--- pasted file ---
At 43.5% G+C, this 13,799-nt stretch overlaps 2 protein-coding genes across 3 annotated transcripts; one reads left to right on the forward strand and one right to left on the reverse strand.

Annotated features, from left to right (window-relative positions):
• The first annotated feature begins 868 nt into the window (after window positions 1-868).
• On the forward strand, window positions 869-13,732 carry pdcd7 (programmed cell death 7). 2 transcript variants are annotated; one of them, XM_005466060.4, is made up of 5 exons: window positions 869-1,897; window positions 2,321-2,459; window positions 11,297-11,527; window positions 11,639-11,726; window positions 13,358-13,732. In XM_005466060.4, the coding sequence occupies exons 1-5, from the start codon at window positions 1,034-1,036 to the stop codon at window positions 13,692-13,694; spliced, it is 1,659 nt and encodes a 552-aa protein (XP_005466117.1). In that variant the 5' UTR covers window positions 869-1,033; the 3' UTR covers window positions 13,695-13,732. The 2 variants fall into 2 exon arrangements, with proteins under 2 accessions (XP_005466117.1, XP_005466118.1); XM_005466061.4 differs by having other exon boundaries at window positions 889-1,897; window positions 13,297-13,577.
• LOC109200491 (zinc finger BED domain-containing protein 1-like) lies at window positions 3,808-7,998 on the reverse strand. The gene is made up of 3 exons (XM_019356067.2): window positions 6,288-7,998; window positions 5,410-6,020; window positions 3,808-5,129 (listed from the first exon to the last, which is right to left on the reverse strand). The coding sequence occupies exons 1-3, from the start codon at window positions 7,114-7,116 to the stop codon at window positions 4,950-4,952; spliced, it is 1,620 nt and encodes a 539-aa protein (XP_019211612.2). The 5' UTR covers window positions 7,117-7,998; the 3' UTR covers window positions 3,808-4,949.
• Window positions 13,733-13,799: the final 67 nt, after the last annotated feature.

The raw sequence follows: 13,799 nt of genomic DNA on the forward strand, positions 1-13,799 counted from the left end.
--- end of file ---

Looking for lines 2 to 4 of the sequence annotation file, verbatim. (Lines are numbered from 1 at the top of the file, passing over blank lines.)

Annotated features, from left to right (window-relative positions):
• The first annotated feature begins 868 nt into the window (after window positions 1-868).
• On the forward strand, window positions 869-13,732 carry pdcd7 (programmed cell death 7). 2 transcript variants are annotated; one of them, XM_005466060.4, is made up of 5 exons: window positions 869-1,897; window positions 2,321-2,459; window positions 11,297-11,527; window positions 11,639-11,726; window positions 13,358-13,732. In XM_005466060.4, the coding sequence occupies exons 1-5, from the start codon at window positions 1,034-1,036 to the stop codon at window positions 13,692-13,694; spliced, it is 1,659 nt and encodes a 552-aa protein (XP_005466117.1). In that variant the 5' UTR covers window positions 869-1,033; the 3' UTR covers window positions 13,695-13,732. The 2 variants fall into 2 exon arrangements, with proteins under 2 accessions (XP_005466117.1, XP_005466118.1); XM_005466061.4 differs by having other exon boundaries at window positions 889-1,897; window positions 13,297-13,577.